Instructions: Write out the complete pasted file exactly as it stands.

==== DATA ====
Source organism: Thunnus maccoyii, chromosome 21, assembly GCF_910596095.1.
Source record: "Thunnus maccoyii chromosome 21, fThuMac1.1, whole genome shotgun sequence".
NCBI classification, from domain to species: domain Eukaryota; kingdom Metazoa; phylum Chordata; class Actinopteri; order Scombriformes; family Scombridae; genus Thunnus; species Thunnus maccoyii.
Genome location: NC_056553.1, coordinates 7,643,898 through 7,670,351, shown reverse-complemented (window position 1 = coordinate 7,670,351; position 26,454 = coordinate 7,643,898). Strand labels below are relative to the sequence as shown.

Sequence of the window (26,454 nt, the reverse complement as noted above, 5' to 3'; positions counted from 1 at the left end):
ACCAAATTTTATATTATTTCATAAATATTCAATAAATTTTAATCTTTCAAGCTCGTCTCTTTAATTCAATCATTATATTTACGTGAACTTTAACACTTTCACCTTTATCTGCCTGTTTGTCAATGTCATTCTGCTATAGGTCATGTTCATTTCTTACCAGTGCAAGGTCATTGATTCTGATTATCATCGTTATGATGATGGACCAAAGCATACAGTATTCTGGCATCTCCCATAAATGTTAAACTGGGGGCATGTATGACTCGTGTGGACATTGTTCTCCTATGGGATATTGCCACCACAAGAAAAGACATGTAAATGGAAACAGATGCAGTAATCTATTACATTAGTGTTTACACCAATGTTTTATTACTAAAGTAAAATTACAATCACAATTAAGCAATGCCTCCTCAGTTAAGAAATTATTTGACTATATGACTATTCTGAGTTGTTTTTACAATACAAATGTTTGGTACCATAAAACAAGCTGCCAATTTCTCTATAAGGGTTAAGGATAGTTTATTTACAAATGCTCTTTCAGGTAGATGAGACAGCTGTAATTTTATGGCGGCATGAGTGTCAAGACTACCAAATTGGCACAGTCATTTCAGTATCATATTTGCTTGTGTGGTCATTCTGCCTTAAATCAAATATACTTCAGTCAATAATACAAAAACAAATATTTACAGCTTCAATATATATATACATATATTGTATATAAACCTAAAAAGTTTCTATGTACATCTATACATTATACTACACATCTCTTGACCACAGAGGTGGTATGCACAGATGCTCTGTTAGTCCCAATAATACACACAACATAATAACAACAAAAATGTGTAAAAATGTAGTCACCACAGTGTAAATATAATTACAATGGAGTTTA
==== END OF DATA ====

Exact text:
Source organism: Thunnus maccoyii, chromosome 21, assembly GCF_910596095.1.
Source record: "Thunnus maccoyii chromosome 21, fThuMac1.1, whole genome shotgun sequence".
NCBI classification, from domain to species: domain Eukaryota; kingdom Metazoa; phylum Chordata; class Actinopteri; order Scombriformes; family Scombridae; genus Thunnus; species Thunnus maccoyii.
Genome location: NC_056553.1, coordinates 7,643,898 through 7,670,351, shown reverse-complemented (window position 1 = coordinate 7,670,351; position 26,454 = coordinate 7,643,898). Strand labels below are relative to the sequence as shown.

Sequence of the window (26,454 nt, the reverse complement as noted above, 5' to 3'; positions counted from 1 at the left end):
ACCAAATTTTATATTATTTCATAAATATTCAATAAATTTTAATCTTTCAAGCTCGTCTCTTTAATTCAATCATTATATTTACGTGAACTTTAACACTTTCACCTTTATCTGCCTGTTTGTCAATGTCATTCTGCTATAGGTCATGTTCATTTCTTACCAGTGCAAGGTCATTGATTCTGATTATCATCGTTATGATGATGGACCAAAGCATACAGTATTCTGGCATCTCCCATAAATGTTAAACTGGGGGCATGTATGACTCGTGTGGACATTGTTCTCCTATGGGATATTGCCACCACAAGAAAAGACATGTAAATGGAAACAGATGCAGTAATCTATTACATTAGTGTTTACACCAATGTTTTATTACTAAAGTAAAATTACAATCACAATTAAGCAATGCCTCCTCAGTTAAGAAATTATTTGACTATATGACTATTCTGAGTTGTTTTTACAATACAAATGTTTGGTACCATAAAACAAGCTGCCAATTTCTCTATAAGGGTTAAGGATAGTTTATTTACAAATGCTCTTTCAGGTAGATGAGACAGCTGTAATTTTATGGCGGCATGAGTGTCAAGACTACCAAATTGGCACAGTCATTTCAGTATCATATTTGCTTGTGTGGTCATTCTGCCTTAAATCAAATATACTTCAGTCAATAATACAAAAACAAATATTTACAGCTTCAATATATATATACATATATTGTATATAAACCTAAAAAGTTTCTATGTACATCTATACATTATACTACACATCTCTTGACCACAGAGGTGGTATGCACAGATGCTCTGTTAGTCCCAATAATACACACAACATAATAACAACAAAAATGTGTAAAAATGTAGTCACCACAGTGTAAATATAATTACAATGGAGTTTA